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When do Great Powers cease to be “great”?
Reflections on Britain and its usefulness to the United States

By Dr Michael J. Turner
Roy Carroll Distinguished Professor of British History
at Appalachian State University, North Carolina

In scholarly investigations of Britain’s experience of “decline” as one of the modern world’s Great Powers, a common modus operandi involves both an analysis of problems that were specific to Britain and a comparison of Britain’s international role and capabilities with those of other Great Powers. A useful technique is to pose an over-arching question, one that better enables us to place Britain (or indeed any other Great Power) into an intelligible conceptual framework: When do Great Powers cease to be “great”? This inquiry obliges us to re-interrogate “greatness,” “power,” and “decline,” and perhaps also to revisit certain historical perspectives that are behind current disquiet relating to the changing international order. In the case of Britain, concerns about “greatness,” “power,” and “decline” have become a staple part of popular as well as scholarly discourse, but they are rising to a new intensity because of the Conservative-Liberal Democrat government’s Strategic Defense and Security Review of 2010. This was the first such review in more than thirteen years, and it took place in a rapidly deteriorating economic context. The government decided that drastic retrenchment was unavoidable.

Predictably, Prime Minister David Cameron insisted that cuts in spending would not reduce Britain’s international influence. Opinions differ about this, and the Secretary of State for Defense at the time, Liam Fox, went public with his own misgivings about “draconian” measures that could have “grave consequences.” Washington was also unhappy: U.S. Secretary of State Hilary Clinton worried about the strength of NATO—“each country has to be able to make its appropriate contributions”—and Defense Secretary Robert Gates complained that “the more our allies cut their capabilities, the more people will look to the United States to cover whatever gaps are created.” In effect, the review of 2010 provided for a reduction of 8 per cent in the British defense budget over four years (other government departments had their budgets slashed by as much as 25 per cent); and the government promised that it would abide by NATO agreements about the share of national income that each member of the alliance should spend on defense. But when the specific measures were announced there was an outcry in Britain. “Biggest UK Defense Cuts since the Cold War,” declared the Financial Times, which went on: “The list of final cuts will include cutting the army by around 7000 troops; axing the harrier, the jump jet that helped win the 1982 Falklands War; and scaling back amphibious warfare capabilities to a level equivalent to that in the Netherlands.” In 2011 the total number of active personnel in the main branches of Britain’s armed forces was 175,000. The government planned to reduce the British Army to 95,000, the Royal Air Force to 33,000, and the Royal Navy to 30,000, giving a total of 158,000. This shrinkage in manpower was to be accompanied by a loss of weaponry and equipment—tanks, artillery, aircraft, ships, warheads. The number of civilian staff employed at the Ministry of Defense would also be smaller. In 2011 it was 80,000. It is projected to fall to 55,000 by 2015, and to 48,000 by 2020. Protests continue, from Britain’s allies and, domestically, from Members of Parliament, newspapers, workers’ groups, defense industries, think tanks, and the armed forces themselves. The Conservatives, who dominate the coalition government, and long regarded as strong on defense, have inevitably disappointed many of their supporters. A headline in the Daily Mail in January 2012 summed up the somber atmosphere: “Cutbacks shrink the Army to smallest size since the Crimean War.”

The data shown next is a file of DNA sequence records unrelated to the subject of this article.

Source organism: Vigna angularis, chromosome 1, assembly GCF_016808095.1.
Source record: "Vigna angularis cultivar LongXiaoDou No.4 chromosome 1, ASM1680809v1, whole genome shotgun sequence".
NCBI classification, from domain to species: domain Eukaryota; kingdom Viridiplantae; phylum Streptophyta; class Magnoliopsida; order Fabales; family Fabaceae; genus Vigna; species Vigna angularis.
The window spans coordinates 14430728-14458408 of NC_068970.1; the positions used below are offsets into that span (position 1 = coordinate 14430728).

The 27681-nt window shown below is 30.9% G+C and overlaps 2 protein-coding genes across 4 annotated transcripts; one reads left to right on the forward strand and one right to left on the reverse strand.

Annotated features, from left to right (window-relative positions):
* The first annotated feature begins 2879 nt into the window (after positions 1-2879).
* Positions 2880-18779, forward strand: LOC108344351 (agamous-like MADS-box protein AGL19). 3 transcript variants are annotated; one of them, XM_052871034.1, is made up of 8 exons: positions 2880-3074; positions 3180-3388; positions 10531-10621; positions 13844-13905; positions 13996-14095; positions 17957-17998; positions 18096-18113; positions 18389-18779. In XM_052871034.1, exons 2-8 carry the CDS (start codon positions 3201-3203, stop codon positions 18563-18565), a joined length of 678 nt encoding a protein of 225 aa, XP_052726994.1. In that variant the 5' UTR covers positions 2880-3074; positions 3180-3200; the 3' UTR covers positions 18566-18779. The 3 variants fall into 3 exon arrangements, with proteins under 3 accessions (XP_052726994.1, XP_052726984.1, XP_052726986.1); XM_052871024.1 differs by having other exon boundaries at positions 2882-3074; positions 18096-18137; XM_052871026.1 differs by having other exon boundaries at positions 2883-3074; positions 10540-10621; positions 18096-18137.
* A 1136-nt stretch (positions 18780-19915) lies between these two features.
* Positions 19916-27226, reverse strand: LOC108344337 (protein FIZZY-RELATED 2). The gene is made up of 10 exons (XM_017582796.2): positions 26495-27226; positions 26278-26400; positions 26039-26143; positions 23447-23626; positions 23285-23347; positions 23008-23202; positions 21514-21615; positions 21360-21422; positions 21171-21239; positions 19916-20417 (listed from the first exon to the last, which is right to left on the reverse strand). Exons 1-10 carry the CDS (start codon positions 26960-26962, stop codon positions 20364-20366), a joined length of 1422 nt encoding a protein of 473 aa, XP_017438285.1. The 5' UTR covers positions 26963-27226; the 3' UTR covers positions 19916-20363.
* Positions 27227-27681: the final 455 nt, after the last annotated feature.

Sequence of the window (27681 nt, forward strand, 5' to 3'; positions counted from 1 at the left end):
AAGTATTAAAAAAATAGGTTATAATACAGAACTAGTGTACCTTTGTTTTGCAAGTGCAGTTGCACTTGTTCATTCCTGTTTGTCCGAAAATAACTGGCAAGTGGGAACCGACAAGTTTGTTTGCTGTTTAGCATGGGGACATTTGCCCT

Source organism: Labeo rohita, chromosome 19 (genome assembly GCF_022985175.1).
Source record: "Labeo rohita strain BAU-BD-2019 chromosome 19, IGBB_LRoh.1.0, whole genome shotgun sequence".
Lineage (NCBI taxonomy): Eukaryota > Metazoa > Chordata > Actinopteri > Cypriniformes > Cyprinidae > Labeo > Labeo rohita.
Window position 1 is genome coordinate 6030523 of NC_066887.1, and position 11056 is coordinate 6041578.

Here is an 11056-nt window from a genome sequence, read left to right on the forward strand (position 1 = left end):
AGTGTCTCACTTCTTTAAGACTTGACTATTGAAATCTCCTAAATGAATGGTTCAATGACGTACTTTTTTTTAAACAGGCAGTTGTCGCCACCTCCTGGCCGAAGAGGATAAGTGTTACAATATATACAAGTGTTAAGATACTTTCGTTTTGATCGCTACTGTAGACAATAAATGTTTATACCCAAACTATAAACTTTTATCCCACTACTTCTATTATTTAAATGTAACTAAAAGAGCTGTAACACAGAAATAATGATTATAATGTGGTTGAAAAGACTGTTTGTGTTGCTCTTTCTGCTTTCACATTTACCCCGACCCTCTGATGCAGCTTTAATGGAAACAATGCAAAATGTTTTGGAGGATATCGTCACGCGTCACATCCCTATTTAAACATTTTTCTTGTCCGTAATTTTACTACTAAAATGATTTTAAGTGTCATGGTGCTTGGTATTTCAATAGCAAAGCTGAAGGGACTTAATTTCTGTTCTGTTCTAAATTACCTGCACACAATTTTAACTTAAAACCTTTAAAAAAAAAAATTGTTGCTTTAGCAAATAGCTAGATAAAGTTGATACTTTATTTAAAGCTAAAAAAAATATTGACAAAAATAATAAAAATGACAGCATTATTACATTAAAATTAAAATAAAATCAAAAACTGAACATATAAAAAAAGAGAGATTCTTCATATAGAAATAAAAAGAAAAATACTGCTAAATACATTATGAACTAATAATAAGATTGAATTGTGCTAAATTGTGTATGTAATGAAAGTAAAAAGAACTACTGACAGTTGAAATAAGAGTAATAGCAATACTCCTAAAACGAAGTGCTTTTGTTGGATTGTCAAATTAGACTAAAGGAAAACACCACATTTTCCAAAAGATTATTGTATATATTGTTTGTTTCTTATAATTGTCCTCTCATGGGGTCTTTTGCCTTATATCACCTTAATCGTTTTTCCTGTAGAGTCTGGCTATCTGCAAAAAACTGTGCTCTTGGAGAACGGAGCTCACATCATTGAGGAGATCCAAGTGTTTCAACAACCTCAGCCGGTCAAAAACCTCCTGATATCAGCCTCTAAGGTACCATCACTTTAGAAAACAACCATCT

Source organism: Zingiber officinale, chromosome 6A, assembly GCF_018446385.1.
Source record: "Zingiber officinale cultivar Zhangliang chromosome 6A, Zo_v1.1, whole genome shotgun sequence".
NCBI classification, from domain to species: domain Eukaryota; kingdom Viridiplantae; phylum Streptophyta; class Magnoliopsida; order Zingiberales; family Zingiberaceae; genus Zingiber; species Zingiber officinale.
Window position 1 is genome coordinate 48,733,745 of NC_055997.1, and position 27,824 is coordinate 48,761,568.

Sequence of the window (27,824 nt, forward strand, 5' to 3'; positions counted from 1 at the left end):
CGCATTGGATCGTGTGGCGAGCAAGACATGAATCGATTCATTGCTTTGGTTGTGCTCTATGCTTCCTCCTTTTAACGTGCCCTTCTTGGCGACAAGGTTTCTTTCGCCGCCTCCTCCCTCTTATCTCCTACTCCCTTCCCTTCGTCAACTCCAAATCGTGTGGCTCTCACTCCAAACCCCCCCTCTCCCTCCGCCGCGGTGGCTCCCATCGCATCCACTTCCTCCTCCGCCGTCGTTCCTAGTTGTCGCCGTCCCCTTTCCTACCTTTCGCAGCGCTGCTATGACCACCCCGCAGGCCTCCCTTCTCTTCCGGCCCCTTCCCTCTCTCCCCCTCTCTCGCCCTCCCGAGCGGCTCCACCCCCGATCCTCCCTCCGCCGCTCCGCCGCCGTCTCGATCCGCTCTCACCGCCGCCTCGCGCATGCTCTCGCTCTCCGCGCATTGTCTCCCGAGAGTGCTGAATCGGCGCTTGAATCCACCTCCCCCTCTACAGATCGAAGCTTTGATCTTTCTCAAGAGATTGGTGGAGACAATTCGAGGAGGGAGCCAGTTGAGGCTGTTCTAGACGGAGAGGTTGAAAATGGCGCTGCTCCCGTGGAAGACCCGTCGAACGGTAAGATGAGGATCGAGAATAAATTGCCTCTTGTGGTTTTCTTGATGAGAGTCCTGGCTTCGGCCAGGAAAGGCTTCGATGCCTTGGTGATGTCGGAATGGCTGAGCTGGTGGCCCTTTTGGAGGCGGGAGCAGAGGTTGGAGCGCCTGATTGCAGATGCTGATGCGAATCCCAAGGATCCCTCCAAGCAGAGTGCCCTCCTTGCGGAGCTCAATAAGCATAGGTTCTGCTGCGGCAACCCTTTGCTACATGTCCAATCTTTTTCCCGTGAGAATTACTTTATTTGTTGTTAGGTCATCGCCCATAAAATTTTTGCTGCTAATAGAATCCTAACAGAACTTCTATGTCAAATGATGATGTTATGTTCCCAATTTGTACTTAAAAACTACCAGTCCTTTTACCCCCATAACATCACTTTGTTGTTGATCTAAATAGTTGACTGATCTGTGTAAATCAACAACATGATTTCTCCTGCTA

This situation has similarities with previous turning points in British defense policymaking. Indeed, the basic problem has been the same since 1945: too many commitments and limited resources. The record has not simply been one of periodic cutbacks, however, for policymaking was and is anything but straightforward. If we look at the readjustments that were necessary after World War II, it is not difficult to see that in the immediate postwar years a pattern was established. It can still be discerned today. Britain sought to preserve influence and status as inexpensively as possible—to reduce spending, give up responsibilities, and accept a different role in the world, but all in a manner that did not fatally damage British prestige. In the main, the effort has been remarkably successful. An argument might be made that Britain has not ceased to be “great.”